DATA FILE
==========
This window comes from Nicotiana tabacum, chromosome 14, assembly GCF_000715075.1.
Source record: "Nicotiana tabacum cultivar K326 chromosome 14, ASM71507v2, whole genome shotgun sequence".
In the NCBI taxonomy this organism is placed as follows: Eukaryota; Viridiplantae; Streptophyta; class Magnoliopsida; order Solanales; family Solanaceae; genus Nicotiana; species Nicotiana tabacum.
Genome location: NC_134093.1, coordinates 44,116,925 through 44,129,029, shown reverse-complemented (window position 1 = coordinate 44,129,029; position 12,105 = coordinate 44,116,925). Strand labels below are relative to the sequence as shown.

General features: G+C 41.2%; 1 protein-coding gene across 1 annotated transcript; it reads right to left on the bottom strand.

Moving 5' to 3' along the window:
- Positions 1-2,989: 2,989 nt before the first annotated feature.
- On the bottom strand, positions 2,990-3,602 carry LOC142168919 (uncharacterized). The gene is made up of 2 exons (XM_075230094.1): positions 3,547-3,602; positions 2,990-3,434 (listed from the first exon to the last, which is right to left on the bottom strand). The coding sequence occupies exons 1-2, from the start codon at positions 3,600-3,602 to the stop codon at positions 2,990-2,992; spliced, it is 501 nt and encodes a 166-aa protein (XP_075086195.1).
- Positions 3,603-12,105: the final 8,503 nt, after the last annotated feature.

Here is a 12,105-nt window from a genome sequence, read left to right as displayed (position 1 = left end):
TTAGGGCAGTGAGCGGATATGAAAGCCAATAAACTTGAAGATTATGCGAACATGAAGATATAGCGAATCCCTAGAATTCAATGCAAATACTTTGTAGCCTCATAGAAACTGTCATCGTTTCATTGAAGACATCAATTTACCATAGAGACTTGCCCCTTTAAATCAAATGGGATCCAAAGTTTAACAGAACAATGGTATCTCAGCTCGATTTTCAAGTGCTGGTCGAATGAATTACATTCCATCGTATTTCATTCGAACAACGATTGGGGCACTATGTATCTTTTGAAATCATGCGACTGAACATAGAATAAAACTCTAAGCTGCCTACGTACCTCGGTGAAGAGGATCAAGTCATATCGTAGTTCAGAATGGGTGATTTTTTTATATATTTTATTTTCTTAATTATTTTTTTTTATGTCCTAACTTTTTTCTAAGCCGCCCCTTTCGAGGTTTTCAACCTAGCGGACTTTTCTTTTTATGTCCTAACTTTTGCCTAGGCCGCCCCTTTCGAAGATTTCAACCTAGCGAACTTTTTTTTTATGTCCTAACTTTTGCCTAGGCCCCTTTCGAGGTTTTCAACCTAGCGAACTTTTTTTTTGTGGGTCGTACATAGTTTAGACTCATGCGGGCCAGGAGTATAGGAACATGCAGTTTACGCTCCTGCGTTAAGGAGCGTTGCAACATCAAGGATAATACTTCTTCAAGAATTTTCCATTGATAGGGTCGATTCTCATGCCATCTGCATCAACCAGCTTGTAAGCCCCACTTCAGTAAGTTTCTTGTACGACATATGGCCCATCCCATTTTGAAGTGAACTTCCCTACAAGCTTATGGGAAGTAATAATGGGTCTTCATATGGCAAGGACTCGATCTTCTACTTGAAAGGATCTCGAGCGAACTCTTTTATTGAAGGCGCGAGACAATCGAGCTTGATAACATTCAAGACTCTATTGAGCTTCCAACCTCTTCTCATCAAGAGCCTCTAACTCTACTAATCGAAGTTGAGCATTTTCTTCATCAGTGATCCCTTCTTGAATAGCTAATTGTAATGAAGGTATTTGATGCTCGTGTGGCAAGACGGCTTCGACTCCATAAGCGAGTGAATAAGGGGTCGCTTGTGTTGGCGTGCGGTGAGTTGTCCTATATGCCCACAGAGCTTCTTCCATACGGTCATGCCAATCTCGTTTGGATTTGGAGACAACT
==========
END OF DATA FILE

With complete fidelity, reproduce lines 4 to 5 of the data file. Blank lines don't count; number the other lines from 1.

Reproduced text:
Genome location: NC_134093.1, coordinates 44,116,925 through 44,129,029, shown reverse-complemented (window position 1 = coordinate 44,129,029; position 12,105 = coordinate 44,116,925). Strand labels below are relative to the sequence as shown.

General features: G+C 41.2%; 1 protein-coding gene across 1 annotated transcript; it reads right to left on the bottom strand.